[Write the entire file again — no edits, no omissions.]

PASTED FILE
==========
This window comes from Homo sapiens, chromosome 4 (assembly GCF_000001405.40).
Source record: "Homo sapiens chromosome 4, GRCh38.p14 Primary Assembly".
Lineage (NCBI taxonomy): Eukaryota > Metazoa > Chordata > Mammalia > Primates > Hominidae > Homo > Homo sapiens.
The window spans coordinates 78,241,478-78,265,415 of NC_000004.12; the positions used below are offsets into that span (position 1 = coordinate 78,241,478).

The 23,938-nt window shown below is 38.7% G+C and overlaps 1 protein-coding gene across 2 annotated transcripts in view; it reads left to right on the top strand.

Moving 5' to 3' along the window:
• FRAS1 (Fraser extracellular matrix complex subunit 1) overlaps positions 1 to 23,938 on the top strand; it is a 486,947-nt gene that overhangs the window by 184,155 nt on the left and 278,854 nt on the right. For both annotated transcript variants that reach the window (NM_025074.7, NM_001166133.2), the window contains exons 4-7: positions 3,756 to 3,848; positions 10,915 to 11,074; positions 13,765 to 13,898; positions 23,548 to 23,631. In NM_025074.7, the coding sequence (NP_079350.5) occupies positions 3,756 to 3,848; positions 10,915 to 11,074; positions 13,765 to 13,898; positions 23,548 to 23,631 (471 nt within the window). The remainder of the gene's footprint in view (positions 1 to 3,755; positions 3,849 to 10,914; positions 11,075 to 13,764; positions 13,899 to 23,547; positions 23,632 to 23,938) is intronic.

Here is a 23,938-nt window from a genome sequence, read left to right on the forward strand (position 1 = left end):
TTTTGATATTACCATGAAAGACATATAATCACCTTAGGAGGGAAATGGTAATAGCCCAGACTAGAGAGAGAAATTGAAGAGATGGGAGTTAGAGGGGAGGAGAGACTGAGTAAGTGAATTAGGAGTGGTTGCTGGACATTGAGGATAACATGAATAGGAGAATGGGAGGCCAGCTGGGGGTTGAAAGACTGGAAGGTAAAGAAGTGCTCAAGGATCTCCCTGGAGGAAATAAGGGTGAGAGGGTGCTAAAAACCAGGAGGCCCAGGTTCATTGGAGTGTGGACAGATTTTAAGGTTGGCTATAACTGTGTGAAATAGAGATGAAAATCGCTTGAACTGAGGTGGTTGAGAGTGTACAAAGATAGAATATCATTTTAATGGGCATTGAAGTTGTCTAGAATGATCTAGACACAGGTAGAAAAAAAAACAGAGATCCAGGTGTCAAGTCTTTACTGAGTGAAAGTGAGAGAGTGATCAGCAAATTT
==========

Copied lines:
This window comes from Homo sapiens, chromosome 4 (assembly GCF_000001405.40).
Source record: "Homo sapiens chromosome 4, GRCh38.p14 Primary Assembly".
Lineage (NCBI taxonomy): Eukaryota > Metazoa > Chordata > Mammalia > Primates > Hominidae > Homo > Homo sapiens.
The window spans coordinates 78,241,478-78,265,415 of NC_000004.12; the positions used below are offsets into that span (position 1 = coordinate 78,241,478).

The 23,938-nt window shown below is 38.7% G+C and overlaps 1 protein-coding gene across 2 annotated transcripts in view; it reads left to right on the top strand.

Moving 5' to 3' along the window:
• FRAS1 (Fraser extracellular matrix complex subunit 1) overlaps positions 1 to 23,938 on the top strand; it is a 486,947-nt gene that overhangs the window by 184,155 nt on the left and 278,854 nt on the right. For both annotated transcript variants that reach the window (NM_025074.7, NM_001166133.2), the window contains exons 4-7: positions 3,756 to 3,848; positions 10,915 to 11,074; positions 13,765 to 13,898; positions 23,548 to 23,631. In NM_025074.7, the coding sequence (NP_079350.5) occupies positions 3,756 to 3,848; positions 10,915 to 11,074; positions 13,765 to 13,898; positions 23,548 to 23,631 (471 nt within the window). The remainder of the gene's footprint in view (positions 1 to 3,755; positions 3,849 to 10,914; positions 11,075 to 13,764; positions 13,899 to 23,547; positions 23,632 to 23,938) is intronic.

Here is a 23,938-nt window from a genome sequence, read left to right on the forward strand (position 1 = left end):
TTTTGATATTACCATGAAAGACATATAATCACCTTAGGAGGGAAATGGTAATAGCCCAGACTAGAGAGAGAAATTGAAGAGATGGGAGTTAGAGGGGAGGAGAGACTGAGTAAGTGAATTAGGAGTGGTTGCTGGACATTGAGGATAACATGAATAGGAGAATGGGAGGCCAGCTGGGGGTTGAAAGACTGGAAGGTAAAGAAGTGCTCAAGGATCTCCCTGGAGGAAATAAGGGTGAGAGGGTGCTAAAAACCAGGAGGCCCAGGTTCATTGGAGTGTGGACAGATTTTAAGGTTGGCTATAACTGTGTGAAATAGAGATGAAAATCGCTTGAACTGAGGTGGTTGAGAGTGTACAAAGATAGAATATCATTTTAATGGGCATTGAAGTTGTCTAGAATGATCTAGACACAGGTAGAAAAAAAAACAGAGATCCAGGTGTCAAGTCTTTACTGAGTGAAAGTGAGAGAGTGATCAGCAAATTT